Can you afford to get stranded for hours?

Can your heart or lungs hold up to strenuous efforts to free your car from a snow bank?  What happens when your body’s attempts at staying warm mess with your blood sugar?  Or the stress of the whole ordeal brings on pain and diarrhea?

I have a highly polished ability to ignore what I don’t like.  I especially don’t like staying home on those arctic days when others are doing ordinary things, like going to work.  This is true even though experience tells me how I’ll hurt my body, mind, and self-esteem by ignoring how the m.s. in me behaves in harsh conditions.

Instead, control what you can.  Don’t know about you, but I already know what happens when I ignore what that is.

Kathe Skinner is a Marriage & Family Therapist and Relationship Coach working especially with the invisibly disabled.  She looks for real-life adventures in Front Range Colorado where the environment’s sometimes restricted by weather extremes. Currently, she’s cleaning up her home office while groovin’ to the oldies. A pirate’s treasure is stacked on the floor; who knows what she’ll find in all that paperwork?  Learn more about Kathe Skinner and the Couples Communication Workshops taught by Kathe & David at http://www.BeingHeardNow.com

©2014, Being Heard, LLC

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How Come It’s “We’re Pregnant” But It’s Not “We’re Disabled”?

I don’t know when it became fashionable to identify pregnancy as an adventure à deux.  It always seemed lopsided that pregnancy excluded men from throwing up, having swollen ankles and shrewish moods.  I’m not even talking about all those forever changes like stretch marks, a bigger butt, and wider hips.  With the possibility of gestational diabetes, postpartum depression, or miscarriage, the adventure becomes a challenge, albeit one that affects the relationship although it is physically experienced only by the woman.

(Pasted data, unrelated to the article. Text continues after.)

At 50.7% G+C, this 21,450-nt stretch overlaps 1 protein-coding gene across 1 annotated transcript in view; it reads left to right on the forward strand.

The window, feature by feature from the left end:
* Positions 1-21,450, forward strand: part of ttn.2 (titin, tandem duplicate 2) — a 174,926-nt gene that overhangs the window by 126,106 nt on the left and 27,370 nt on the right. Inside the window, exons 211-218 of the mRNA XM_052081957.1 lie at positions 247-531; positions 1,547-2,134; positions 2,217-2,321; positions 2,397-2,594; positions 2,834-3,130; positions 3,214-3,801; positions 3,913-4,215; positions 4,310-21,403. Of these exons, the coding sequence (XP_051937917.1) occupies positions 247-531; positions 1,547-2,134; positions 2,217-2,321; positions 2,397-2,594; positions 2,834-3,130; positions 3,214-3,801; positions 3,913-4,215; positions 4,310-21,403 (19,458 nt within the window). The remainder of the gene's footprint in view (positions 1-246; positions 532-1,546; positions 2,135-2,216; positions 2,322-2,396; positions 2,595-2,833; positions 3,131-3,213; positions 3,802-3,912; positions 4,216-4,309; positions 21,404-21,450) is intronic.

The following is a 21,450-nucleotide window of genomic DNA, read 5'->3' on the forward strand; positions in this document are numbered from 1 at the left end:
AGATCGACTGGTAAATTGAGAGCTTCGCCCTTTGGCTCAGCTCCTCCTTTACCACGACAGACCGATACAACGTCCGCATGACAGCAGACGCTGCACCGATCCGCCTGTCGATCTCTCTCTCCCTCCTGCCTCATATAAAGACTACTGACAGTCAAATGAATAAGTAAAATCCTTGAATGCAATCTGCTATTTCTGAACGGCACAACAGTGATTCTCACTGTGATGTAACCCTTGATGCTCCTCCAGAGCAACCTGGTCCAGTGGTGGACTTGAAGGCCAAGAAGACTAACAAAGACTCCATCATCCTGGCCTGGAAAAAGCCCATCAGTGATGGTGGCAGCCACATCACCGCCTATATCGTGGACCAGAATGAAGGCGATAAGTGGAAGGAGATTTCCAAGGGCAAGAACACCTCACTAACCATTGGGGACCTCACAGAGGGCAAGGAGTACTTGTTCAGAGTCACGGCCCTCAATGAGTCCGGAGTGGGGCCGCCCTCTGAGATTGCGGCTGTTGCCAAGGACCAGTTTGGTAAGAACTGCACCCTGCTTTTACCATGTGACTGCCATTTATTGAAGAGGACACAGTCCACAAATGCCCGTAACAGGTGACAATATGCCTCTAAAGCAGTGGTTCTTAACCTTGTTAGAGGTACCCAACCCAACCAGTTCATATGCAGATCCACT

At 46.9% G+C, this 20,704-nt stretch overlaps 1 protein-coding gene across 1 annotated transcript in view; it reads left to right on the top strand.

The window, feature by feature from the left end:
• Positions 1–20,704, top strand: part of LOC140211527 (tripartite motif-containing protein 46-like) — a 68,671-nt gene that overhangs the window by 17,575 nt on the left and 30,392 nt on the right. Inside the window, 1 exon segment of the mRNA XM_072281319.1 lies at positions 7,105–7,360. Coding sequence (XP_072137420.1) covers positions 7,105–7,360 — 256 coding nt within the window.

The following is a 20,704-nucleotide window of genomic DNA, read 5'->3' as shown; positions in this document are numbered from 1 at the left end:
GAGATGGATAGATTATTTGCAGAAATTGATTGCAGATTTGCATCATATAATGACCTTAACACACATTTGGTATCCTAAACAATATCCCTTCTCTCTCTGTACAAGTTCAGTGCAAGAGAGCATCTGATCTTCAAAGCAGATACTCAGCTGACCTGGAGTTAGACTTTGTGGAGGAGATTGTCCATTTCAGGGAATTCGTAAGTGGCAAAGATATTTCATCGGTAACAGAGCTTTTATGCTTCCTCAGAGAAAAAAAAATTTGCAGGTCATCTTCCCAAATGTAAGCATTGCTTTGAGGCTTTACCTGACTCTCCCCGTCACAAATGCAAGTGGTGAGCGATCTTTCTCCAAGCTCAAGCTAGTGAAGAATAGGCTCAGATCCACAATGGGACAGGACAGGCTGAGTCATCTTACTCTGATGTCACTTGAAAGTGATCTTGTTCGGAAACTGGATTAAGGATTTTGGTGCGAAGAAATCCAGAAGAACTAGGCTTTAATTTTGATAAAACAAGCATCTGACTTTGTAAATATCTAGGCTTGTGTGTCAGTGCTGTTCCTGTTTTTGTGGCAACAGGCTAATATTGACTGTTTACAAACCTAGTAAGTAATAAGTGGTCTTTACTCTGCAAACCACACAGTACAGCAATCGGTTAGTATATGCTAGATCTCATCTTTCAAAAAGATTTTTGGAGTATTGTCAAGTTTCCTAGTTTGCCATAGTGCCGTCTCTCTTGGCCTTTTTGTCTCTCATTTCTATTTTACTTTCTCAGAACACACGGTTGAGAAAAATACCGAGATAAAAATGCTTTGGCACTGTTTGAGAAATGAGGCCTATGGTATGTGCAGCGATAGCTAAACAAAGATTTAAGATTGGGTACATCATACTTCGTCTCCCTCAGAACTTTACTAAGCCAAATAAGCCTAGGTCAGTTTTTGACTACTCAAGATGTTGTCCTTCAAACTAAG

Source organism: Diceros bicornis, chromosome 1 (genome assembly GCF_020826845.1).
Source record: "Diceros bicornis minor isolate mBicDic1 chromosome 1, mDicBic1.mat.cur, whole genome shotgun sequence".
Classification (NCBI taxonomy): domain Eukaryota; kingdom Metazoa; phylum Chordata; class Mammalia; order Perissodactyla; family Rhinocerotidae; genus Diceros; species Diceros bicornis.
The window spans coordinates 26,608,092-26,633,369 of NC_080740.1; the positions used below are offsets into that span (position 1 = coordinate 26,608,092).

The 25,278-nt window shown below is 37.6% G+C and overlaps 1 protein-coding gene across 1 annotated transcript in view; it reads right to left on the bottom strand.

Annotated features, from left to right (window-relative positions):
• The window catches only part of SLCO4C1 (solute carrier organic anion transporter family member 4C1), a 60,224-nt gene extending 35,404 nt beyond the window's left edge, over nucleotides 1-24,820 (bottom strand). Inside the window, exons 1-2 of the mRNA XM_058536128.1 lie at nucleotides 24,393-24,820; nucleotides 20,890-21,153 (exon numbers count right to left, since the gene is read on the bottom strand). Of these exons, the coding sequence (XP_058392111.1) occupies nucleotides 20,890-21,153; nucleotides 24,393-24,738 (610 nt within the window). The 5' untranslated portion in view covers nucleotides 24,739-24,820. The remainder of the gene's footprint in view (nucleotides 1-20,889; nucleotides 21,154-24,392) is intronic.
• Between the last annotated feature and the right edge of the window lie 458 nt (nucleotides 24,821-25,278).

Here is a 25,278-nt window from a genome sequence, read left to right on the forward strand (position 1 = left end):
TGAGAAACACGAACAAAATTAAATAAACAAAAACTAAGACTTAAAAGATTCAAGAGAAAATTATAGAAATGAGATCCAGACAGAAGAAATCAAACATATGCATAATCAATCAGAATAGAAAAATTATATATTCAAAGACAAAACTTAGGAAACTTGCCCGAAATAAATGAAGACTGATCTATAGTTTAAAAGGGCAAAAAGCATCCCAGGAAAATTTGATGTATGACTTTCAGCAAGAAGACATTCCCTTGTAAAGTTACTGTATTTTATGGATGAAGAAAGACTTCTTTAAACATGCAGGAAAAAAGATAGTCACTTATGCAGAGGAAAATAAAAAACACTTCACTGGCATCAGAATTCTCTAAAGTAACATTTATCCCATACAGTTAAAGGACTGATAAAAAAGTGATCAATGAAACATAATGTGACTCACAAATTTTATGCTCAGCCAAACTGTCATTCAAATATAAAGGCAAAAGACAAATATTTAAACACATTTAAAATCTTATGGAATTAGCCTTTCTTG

Not to make it one-sided, men’s experiences are extraordinary, too, and may include being the target of a woman’s whacky moods or being the late-night junk food scrounger.  For guys, it hits that the two of you are now a family, with all the attendant expectations to be the one who forevermore protects and provides.

Without a doubt there are many, many women for whom pregnancy is a delightful experience. The glowing, the growing, and giving life is an experience like no other.  Pregnant women and moms belong to an exclusive club that has unbend-able  membership rules.  So even if it was the two of you being pregnant, only one of you, in the strictest sense, is a mom.